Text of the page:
‚ÄúWith events of today and the attention on some of the people who have been arrested in sports in the last couple of weeks, it‚Äôs even going to be more critical to players‚Äô future that they make good choices and decisions,‚Äù Saban said. ‚ÄúAnd they have to realize that.‚Äù
Saban said Alabama has a 12-course program in behavior for success and has psychiatrists or sports psychologists talk to troubled players.
‚ÄúI always talk to our players about being a blinking light,‚Äù he said. ‚ÄúIf you look at a Christmas tree, when all lights shine bright, it‚Äôs beautiful. But if one light‚Äôs going like this (flickering), your attention is just to that light. Nobody should be a blinking light. The players always bring that up to me: ‚ÄòThis guy is a strobe light, man.‚Äô‚Äù
Even the week of media days started with legal matters.
Heisman Trophy winner Johnny Manziel of Texas A&M pleaded guilty on Monday to a misdemeanor of not identifying himself to a police officer following a 2012 altercation at a bar near campus. That day, Vanderbilt‚Äôs James Franklin identified four players dismissed from school in June for an incident being investigated by police as a possible sex crime.
Franklin said he and Vandy won‚Äôt sign players they believe have character issues for the sake of winning.
‚ÄúI can‚Äôt speak for other places or other institutions but not at Vanderbilt,‚Äù Franklin said. ‚ÄúIt‚Äôs never been that way in the past. It‚Äôs not that way presently. It will never be in the future. That‚Äôs not what we‚Äôre all about.‚Äù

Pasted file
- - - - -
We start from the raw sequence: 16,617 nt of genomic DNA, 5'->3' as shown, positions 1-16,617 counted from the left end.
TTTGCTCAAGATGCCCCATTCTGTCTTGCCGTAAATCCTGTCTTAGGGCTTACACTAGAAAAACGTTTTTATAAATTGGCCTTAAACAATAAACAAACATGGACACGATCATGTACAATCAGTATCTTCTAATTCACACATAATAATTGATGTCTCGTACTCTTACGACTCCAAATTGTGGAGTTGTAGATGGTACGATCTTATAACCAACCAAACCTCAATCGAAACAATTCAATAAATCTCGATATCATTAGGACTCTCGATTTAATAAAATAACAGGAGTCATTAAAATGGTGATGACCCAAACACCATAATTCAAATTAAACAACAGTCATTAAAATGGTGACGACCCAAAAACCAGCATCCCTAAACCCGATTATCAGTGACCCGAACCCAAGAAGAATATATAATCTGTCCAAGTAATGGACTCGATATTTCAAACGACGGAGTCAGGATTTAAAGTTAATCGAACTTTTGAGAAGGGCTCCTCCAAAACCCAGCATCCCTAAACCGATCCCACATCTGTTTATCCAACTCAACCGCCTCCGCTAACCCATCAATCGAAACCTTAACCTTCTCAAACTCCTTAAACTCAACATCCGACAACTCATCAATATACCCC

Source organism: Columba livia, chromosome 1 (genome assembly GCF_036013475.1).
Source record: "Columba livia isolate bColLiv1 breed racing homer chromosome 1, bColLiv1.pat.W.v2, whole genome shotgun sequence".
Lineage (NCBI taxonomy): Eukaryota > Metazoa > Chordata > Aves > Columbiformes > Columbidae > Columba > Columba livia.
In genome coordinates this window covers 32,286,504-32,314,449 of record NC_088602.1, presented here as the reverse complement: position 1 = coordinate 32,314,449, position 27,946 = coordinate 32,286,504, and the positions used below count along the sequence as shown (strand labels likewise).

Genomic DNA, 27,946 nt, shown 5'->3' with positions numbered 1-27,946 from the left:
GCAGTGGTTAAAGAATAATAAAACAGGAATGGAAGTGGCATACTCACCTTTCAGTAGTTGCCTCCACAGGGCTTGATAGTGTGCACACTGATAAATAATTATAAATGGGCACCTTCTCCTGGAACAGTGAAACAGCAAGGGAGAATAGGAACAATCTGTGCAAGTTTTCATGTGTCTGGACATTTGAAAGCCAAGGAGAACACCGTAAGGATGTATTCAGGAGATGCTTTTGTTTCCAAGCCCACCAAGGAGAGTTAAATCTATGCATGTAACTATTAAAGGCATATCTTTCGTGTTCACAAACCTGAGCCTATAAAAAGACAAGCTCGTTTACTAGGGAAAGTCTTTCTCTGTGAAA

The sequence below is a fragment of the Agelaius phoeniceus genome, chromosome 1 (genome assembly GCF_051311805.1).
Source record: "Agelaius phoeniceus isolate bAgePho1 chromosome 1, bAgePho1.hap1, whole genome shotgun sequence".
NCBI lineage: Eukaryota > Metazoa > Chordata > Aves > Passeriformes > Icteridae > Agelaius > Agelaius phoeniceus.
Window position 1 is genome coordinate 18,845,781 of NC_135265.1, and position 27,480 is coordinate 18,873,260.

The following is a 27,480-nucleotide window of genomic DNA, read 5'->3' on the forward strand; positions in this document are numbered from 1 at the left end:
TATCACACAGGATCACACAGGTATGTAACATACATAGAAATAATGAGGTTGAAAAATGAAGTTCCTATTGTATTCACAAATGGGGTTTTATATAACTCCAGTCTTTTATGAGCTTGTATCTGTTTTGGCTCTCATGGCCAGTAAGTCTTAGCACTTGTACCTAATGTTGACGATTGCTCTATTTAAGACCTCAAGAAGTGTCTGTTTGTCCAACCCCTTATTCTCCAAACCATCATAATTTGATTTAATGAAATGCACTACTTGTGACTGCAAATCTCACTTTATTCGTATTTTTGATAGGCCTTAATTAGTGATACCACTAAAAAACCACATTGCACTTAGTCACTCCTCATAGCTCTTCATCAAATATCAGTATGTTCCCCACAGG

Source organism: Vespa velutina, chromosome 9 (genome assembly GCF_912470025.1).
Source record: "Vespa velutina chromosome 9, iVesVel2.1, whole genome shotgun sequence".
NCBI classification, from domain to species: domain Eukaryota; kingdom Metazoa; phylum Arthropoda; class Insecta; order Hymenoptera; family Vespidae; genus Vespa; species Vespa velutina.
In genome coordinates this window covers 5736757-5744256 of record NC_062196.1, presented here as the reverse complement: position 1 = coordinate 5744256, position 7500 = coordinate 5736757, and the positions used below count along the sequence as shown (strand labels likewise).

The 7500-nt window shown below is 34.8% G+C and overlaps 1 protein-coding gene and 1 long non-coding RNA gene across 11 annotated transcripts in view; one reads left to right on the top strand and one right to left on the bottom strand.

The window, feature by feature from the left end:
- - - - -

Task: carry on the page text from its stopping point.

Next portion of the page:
Sometimes seemingly chancy decisions pay huge dividends, sometimes not. First-year Auburn coach Gus Malzahn has been on both sides. He helped recruit quarterback Cam Newton, who had run into legal trouble at Florida, from junior college while the Tigers‚Äô offensive coordinator. Newton won a Heisman Trophy and led Auburn to a national title.
Malzahn also signed tailback Mike Dyer at Arkansas State after the BCS championship game MVP was dismissed from Auburn. Dyer was booted from the team without playing after being caught with a gun during a traffic stop.
‚ÄúYou have to weigh everything,‚Äù Malzahn said. ‚ÄúTalent. You‚Äôve got to weigh character. You‚Äôve got to go with your gut instincts on what type of environment you want to have for your team.‚Äù
Commissioner Mike Slive called it ‚Äúa crushing disappointment‚Äù when a current or former SEC athlete runs afoul of the law. He said any perception outside the league that coaches or schools don‚Äôt police or discipline athletes is inaccurate.
‚ÄúIn some ways, it‚Äôs an inverse form of flattery,‚Äù Slive said. ‚ÄúI mean, we have about 1,800 football players. We can count on one hand the behavioral issues, but they get the headlines and the disappointments.‚Äù
One of college football‚Äôs biggest stars, South Carolina defensive end Jadeveon Clowney, said he avoids trouble caused by reckless Tweets or off-the-field misdeeds.
‚ÄúI don‚Äôt go to bars,‚Äù Clowney said. ‚ÄúI don‚Äôt drink or anything. I just stay out of trouble, stay at home. I hang out with the same group of guys I grew up with, the same three guys every day. We play games and stay out of trouble. We eat, come back and play games. Just stay in the house. You can‚Äôt get in trouble in your own home, I hope.‚Äù